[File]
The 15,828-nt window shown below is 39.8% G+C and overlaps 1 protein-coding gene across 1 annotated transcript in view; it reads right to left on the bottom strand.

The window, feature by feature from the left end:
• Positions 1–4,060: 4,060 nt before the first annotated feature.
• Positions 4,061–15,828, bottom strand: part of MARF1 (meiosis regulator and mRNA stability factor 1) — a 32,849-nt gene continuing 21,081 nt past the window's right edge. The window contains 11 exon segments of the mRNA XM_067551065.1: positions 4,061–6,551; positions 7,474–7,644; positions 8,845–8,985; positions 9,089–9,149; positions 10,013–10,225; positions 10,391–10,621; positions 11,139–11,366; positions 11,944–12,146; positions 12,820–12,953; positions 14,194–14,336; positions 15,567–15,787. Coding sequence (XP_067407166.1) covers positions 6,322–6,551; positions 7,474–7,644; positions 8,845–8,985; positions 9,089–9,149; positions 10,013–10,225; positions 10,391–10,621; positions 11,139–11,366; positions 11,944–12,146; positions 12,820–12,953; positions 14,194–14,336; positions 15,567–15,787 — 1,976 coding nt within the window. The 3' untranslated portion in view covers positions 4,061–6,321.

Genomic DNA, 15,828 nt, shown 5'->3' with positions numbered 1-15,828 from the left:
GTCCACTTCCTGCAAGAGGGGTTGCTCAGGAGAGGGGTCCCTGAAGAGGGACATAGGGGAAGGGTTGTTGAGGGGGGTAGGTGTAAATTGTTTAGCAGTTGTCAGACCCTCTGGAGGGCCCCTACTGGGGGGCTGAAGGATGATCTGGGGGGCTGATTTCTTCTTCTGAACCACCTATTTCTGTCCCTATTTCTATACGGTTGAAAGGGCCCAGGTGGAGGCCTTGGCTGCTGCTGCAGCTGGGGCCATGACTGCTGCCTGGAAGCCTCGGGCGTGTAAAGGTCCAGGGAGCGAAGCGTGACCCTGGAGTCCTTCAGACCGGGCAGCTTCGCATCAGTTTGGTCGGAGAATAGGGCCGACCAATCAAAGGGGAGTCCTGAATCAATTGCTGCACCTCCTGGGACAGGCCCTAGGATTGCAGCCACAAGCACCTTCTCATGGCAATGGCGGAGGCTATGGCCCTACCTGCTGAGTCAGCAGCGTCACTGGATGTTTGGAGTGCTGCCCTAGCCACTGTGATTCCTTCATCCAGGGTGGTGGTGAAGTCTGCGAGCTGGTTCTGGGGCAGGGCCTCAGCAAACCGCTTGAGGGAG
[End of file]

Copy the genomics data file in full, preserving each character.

The 15,828-nt window shown below is 39.8% G+C and overlaps 1 protein-coding gene across 1 annotated transcript in view; it reads right to left on the bottom strand.

The window, feature by feature from the left end:
• Positions 1–4,060: 4,060 nt before the first annotated feature.
• Positions 4,061–15,828, bottom strand: part of MARF1 (meiosis regulator and mRNA stability factor 1) — a 32,849-nt gene continuing 21,081 nt past the window's right edge. The window contains 11 exon segments of the mRNA XM_067551065.1: positions 4,061–6,551; positions 7,474–7,644; positions 8,845–8,985; positions 9,089–9,149; positions 10,013–10,225; positions 10,391–10,621; positions 11,139–11,366; positions 11,944–12,146; positions 12,820–12,953; positions 14,194–14,336; positions 15,567–15,787. Coding sequence (XP_067407166.1) covers positions 6,322–6,551; positions 7,474–7,644; positions 8,845–8,985; positions 9,089–9,149; positions 10,013–10,225; positions 10,391–10,621; positions 11,139–11,366; positions 11,944–12,146; positions 12,820–12,953; positions 14,194–14,336; positions 15,567–15,787 — 1,976 coding nt within the window. The 3' untranslated portion in view covers positions 4,061–6,321.

Genomic DNA, 15,828 nt, shown 5'->3' with positions numbered 1-15,828 from the left:
GTCCACTTCCTGCAAGAGGGGTTGCTCAGGAGAGGGGTCCCTGAAGAGGGACATAGGGGAAGGGTTGTTGAGGGGGGTAGGTGTAAATTGTTTAGCAGTTGTCAGACCCTCTGGAGGGCCCCTACTGGGGGGCTGAAGGATGATCTGGGGGGCTGATTTCTTCTTCTGAACCACCTATTTCTGTCCCTATTTCTATACGGTTGAAAGGGCCCAGGTGGAGGCCTTGGCTGCTGCTGCAGCTGGGGCCATGACTGCTGCCTGGAAGCCTCGGGCGTGTAAAGGTCCAGGGAGCGAAGCGTGACCCTGGAGTCCTTCAGACCGGGCAGCTTCGCATCAGTTTGGTCGGAGAATAGGGCCGACCAATCAAAGGGGAGTCCTGAATCAATTGCTGCACCTCCTGGGACAGGCCCTAGGATTGCAGCCACAAGCACCTTCTCATGGCAATGGCGGAGGCTATGGCCCTACCTGCTGAGTCAGCAGCGTCACTGGATGTTTGGAGTGCTGCCCTAGCCACTGTGATTCCTTCATCCAGGGTGGTGGTGAAGTCTGCGAGCTGGTTCTGGGGCAGGGCCTCAGCAAACCGCTTGAGGGAG